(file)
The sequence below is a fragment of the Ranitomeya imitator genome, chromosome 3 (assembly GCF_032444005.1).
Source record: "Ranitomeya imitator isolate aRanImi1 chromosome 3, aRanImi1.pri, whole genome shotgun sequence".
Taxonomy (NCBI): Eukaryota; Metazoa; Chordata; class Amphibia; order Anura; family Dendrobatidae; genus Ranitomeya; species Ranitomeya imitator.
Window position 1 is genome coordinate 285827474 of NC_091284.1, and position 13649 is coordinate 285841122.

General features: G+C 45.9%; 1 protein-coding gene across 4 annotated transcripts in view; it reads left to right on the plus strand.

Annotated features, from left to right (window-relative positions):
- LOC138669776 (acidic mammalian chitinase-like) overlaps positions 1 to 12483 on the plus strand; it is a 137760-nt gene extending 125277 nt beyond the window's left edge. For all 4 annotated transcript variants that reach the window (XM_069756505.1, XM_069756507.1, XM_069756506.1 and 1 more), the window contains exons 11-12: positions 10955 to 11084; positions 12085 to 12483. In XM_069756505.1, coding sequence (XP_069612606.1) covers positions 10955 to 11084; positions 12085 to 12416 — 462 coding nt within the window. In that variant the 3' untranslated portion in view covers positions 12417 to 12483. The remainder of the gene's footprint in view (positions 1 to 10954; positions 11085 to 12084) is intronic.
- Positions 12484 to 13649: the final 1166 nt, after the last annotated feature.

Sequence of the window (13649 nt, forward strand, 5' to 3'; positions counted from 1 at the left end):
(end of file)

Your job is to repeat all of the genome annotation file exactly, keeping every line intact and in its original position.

The sequence below is a fragment of the Ranitomeya imitator genome, chromosome 3 (assembly GCF_032444005.1).
Source record: "Ranitomeya imitator isolate aRanImi1 chromosome 3, aRanImi1.pri, whole genome shotgun sequence".
Taxonomy (NCBI): Eukaryota; Metazoa; Chordata; class Amphibia; order Anura; family Dendrobatidae; genus Ranitomeya; species Ranitomeya imitator.
Window position 1 is genome coordinate 285827474 of NC_091284.1, and position 13649 is coordinate 285841122.

General features: G+C 45.9%; 1 protein-coding gene across 4 annotated transcripts in view; it reads left to right on the plus strand.

Annotated features, from left to right (window-relative positions):
- LOC138669776 (acidic mammalian chitinase-like) overlaps positions 1 to 12483 on the plus strand; it is a 137760-nt gene extending 125277 nt beyond the window's left edge. For all 4 annotated transcript variants that reach the window (XM_069756505.1, XM_069756507.1, XM_069756506.1 and 1 more), the window contains exons 11-12: positions 10955 to 11084; positions 12085 to 12483. In XM_069756505.1, coding sequence (XP_069612606.1) covers positions 10955 to 11084; positions 12085 to 12416 — 462 coding nt within the window. In that variant the 3' untranslated portion in view covers positions 12417 to 12483. The remainder of the gene's footprint in view (positions 1 to 10954; positions 11085 to 12084) is intronic.
- Positions 12484 to 13649: the final 1166 nt, after the last annotated feature.

Sequence of the window (13649 nt, forward strand, 5' to 3'; positions counted from 1 at the left end):